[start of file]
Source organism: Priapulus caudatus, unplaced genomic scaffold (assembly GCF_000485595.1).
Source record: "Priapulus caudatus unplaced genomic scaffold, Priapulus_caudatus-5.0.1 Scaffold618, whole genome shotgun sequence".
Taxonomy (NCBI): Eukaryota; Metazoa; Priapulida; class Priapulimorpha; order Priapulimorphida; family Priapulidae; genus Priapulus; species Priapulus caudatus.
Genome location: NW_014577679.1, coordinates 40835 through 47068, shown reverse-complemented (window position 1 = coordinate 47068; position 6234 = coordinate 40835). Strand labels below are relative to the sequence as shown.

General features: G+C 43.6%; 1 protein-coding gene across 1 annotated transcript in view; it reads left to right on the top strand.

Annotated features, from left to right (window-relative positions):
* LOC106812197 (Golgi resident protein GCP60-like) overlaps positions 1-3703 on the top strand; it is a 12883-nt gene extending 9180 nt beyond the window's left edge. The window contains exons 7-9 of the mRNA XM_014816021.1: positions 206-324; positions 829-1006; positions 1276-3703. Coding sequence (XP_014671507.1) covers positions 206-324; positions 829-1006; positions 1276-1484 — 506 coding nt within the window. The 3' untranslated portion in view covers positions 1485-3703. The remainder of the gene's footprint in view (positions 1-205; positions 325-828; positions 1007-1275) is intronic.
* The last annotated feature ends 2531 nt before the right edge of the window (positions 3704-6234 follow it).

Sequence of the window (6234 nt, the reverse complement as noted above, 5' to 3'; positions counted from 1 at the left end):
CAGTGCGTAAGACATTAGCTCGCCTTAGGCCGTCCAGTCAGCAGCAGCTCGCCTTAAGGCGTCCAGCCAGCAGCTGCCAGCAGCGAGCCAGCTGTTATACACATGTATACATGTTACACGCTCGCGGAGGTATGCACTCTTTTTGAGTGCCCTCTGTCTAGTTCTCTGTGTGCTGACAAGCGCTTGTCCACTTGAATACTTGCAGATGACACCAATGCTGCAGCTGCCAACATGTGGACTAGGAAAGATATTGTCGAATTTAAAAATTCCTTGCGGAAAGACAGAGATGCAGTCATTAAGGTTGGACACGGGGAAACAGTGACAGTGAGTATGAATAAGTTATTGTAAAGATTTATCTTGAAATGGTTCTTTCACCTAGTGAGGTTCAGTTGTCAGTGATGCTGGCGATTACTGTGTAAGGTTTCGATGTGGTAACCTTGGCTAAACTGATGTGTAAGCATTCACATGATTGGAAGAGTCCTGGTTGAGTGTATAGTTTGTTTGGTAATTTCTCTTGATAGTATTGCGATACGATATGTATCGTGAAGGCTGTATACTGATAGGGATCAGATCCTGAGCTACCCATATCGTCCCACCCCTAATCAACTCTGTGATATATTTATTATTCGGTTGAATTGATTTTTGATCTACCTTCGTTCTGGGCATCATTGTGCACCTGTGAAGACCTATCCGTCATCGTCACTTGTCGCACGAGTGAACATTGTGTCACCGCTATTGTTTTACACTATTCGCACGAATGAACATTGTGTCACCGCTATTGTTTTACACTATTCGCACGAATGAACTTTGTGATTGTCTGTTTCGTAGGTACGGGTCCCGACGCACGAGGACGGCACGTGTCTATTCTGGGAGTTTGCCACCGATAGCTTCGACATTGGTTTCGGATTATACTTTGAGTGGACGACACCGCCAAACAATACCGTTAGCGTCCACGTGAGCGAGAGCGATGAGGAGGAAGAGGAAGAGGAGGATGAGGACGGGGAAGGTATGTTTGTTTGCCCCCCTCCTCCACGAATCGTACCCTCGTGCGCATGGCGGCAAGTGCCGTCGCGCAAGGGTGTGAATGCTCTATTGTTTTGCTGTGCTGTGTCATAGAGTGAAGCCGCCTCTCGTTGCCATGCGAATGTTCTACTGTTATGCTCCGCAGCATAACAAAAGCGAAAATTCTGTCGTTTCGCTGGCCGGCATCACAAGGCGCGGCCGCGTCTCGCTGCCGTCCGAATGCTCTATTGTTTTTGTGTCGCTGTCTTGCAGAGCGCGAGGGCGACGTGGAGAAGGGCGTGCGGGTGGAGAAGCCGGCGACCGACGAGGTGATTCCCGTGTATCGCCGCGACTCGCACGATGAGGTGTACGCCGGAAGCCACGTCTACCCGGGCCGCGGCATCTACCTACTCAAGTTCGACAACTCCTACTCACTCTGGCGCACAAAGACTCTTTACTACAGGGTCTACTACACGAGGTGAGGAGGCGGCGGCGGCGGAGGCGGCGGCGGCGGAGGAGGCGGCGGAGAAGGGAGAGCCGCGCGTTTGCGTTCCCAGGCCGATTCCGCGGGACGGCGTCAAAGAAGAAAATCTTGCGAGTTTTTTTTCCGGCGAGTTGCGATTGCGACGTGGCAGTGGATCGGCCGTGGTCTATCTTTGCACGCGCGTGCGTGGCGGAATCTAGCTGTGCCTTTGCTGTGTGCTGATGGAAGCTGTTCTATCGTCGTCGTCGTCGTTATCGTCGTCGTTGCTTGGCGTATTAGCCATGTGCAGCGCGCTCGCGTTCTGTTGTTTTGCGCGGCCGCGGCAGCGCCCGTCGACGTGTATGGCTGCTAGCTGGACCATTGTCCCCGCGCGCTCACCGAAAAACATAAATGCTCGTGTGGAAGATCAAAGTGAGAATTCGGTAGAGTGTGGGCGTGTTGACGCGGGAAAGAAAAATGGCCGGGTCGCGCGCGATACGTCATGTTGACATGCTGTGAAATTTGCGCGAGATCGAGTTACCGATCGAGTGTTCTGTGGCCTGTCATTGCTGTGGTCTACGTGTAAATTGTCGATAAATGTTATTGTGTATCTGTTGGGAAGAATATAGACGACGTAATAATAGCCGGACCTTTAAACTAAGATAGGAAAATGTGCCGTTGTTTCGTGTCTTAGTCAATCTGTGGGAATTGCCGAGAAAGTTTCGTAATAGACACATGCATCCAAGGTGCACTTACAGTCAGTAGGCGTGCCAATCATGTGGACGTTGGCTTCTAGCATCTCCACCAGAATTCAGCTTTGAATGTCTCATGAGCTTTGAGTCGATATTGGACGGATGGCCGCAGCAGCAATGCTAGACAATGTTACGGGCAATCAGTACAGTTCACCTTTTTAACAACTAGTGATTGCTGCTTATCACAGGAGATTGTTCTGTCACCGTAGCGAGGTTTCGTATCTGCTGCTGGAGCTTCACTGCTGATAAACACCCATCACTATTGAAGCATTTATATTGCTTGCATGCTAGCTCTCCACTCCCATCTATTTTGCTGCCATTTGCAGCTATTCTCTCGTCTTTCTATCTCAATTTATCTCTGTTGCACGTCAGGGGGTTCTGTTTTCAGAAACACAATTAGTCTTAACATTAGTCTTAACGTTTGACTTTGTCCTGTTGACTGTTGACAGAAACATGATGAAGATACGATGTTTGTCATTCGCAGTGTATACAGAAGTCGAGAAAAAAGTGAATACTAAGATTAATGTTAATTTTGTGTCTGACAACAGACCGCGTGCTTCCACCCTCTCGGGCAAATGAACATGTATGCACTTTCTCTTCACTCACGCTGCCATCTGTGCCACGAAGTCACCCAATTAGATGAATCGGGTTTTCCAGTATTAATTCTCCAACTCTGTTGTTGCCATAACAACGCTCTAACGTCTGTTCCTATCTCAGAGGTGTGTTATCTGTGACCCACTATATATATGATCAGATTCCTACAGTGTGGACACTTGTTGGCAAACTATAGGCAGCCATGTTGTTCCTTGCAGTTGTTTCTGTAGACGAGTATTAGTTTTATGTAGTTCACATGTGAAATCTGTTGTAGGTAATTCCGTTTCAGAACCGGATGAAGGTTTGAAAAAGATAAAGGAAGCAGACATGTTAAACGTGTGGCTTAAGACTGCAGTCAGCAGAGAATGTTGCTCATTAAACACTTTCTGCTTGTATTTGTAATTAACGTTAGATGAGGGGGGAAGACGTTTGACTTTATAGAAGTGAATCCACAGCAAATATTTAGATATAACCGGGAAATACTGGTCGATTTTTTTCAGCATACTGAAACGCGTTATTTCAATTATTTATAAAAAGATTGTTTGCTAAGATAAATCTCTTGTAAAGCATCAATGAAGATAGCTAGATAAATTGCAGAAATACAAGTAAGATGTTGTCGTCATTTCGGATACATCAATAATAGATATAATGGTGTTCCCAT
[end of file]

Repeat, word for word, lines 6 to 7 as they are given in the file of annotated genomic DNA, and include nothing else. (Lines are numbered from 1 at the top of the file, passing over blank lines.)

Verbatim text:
Annotated features, from left to right (window-relative positions):
* LOC106812197 (Golgi resident protein GCP60-like) overlaps positions 1-3703 on the top strand; it is a 12883-nt gene extending 9180 nt beyond the window's left edge. The window contains exons 7-9 of the mRNA XM_014816021.1: positions 206-324; positions 829-1006; positions 1276-3703. Coding sequence (XP_014671507.1) covers positions 206-324; positions 829-1006; positions 1276-1484 — 506 coding nt within the window. The 3' untranslated portion in view covers positions 1485-3703. The remainder of the gene's footprint in view (positions 1-205; positions 325-828; positions 1007-1275) is intronic.